The Supreme Court of Illinois has held that this provision immunizes municipalities from liability for injuries arising, for example, out of the failure to put a left turn arrow for southbound traffic at an intersection that had a left turn arrow for northbound traffic. West v. Kirkham, 147 Ill.2d 1, 6, 588 N.E.2d 1104 (Ill. 1992).
It is too early, however, to conclude that the City is immune from liability under the Tort Immunity Act. The parties dispute the nature and scope of the plan of improvements (if any) the City undertook (or did not undertake) to correct dangerous conditions on Lower Wacker Drive. This dispute is relevant to the issue of immunity, as the state court evidently perceived when it stayed the City's motion to dismiss (which asserted immunity as the only ground for dismissal) pending completion of discovery. Indeed, none of the Illinois Supreme Court cases cited by the parties barred the plaintiffs' claims based on statutory immunity prior to the completion of discovery. See, e.g., West v. Kirkham, 147 Ill.2d 1, 588 N.E.2d 1104 (Ill. 1992) (upholding grant of summary judgment based on statutory immunity); Vesey v. Chicago Housing Authority, 145 Ill.2d 404, 583 N.E.2d 538 (Ill. 1991) (same); Snyder v. Curran Tp., 167 Ill.2d 466, 657 N.E.2d 988 (Ill. 1995) (reversing and remanding appellate court's decision erroneously vacating jury verdict based on immunity).*fn2 Morever, West acknowledged that municipalities are not immune from liability for implementing a "plan or design" that creates an unreasonably unsafe condition. 147 Ill.2d at 13.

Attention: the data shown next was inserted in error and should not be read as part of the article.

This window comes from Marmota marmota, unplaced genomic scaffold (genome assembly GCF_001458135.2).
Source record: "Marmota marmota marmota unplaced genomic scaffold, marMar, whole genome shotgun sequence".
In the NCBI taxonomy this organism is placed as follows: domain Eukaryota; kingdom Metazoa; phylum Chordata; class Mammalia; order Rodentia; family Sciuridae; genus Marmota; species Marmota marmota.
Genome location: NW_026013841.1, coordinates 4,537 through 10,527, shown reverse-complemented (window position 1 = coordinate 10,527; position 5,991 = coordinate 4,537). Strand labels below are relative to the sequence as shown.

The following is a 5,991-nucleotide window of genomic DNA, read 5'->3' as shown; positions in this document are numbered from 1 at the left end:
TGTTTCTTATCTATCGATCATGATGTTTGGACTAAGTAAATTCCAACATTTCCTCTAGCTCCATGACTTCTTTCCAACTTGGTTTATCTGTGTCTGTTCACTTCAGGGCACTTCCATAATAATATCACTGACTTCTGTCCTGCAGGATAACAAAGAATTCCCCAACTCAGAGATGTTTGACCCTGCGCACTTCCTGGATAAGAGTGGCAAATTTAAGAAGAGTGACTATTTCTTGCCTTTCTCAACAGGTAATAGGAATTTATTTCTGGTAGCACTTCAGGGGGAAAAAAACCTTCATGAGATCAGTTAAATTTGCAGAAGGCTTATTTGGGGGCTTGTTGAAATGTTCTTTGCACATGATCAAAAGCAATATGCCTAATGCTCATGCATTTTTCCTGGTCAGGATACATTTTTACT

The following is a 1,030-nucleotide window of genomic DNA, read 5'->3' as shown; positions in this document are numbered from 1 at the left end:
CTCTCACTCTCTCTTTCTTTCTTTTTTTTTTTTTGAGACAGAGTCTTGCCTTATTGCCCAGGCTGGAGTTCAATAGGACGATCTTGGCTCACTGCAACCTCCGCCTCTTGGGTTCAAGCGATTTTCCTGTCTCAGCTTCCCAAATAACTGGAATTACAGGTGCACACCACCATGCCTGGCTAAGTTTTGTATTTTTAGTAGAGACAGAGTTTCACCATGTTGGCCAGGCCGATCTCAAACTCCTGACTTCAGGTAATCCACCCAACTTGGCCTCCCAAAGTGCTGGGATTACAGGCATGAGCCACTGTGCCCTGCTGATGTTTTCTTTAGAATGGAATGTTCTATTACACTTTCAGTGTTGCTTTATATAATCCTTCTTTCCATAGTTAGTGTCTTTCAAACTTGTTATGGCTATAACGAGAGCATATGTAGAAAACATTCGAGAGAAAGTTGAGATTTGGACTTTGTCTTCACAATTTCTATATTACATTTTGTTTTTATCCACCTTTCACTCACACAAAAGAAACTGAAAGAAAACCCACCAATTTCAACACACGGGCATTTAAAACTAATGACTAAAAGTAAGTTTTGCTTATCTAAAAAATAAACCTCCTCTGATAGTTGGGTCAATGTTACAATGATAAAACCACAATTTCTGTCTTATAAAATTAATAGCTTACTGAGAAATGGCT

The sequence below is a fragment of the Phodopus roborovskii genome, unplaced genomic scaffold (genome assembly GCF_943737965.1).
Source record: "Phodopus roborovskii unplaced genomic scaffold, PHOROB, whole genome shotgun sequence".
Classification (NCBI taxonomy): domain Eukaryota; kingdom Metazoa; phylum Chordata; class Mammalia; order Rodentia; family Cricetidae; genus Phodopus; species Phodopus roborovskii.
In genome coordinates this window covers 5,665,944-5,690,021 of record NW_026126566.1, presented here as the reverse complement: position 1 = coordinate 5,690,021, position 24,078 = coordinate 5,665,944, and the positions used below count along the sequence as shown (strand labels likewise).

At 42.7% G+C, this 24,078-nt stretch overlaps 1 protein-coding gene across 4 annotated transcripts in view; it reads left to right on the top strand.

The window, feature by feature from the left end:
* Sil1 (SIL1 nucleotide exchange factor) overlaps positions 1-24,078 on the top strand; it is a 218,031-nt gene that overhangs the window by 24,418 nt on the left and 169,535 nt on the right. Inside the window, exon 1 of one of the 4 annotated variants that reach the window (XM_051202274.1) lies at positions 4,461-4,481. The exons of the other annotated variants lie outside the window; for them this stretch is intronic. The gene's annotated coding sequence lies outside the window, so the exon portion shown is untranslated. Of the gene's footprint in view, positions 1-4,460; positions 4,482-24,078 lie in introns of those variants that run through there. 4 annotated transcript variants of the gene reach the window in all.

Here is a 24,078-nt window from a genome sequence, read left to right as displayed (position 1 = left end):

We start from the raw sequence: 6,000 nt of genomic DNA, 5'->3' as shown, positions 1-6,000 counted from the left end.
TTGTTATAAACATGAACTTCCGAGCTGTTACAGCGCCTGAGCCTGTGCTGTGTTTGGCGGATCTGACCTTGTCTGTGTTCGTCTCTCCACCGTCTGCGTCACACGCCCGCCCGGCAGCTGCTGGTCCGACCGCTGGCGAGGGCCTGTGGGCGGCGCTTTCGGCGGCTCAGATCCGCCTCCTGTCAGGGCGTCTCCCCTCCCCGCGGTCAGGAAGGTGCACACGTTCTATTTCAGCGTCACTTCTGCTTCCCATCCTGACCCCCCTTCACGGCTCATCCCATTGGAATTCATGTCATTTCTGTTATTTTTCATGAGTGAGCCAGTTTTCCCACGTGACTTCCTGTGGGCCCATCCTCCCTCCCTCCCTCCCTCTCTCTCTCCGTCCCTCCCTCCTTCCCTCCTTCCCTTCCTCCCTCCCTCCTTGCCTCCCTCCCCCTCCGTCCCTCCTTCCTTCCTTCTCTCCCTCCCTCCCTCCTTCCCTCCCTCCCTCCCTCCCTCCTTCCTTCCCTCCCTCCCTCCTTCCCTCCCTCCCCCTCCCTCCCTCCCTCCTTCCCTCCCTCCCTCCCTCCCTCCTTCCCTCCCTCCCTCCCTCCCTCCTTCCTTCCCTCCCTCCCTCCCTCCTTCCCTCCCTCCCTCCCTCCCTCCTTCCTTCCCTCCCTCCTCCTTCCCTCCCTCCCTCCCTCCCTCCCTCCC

The interrogatory answers Mazda introduces may well support its argument that no plan of improvements existed, but at this stage, plaintiffs need only plausibly allege--not prove--the existence of a plan. Although plaintiff did not use the word "plan" in her complaint, a reasonable reading of her allegations is that the City undertook a plan whose execution mandated (i.e., left no discretion to omit), the installation of crash barriers among other measures (as suggested by her use of the phrase "inter alia") but negligently failed to take the required measures. Under this interpretation of the allegations, the failure to install a crash barrier is arguably outside the scope of immunity as a ministerial omission. Herman v. Will Township, 284 Ill.App.3d 53, 671 N.E.2d 1141, 1145 (Ill.App.Ct. 1996) (citing cases). Another plausible interpretation of plaintiffs' allegations is that the improvements made by the City themselves created an unreasonably dangerous condition. This is a distinct theory of recovery from one that rests upon an alleged failure to initially install crash barriers, and arguably is not barred by Section 3-104. Santelli v. City of Chicago, 222 Ill.App.3d 862, 584 N.E.2d 456, 459-60 (Ill.App.Ct. 1991).
In sum, Mazda has not met its heavy burden of demonstrating that plaintiffs' claim has no reasonable possibility of success. Mazda did not, however, lack an objectively reasonable basis for seeking removal. Accordingly, plaintiff's motion for ...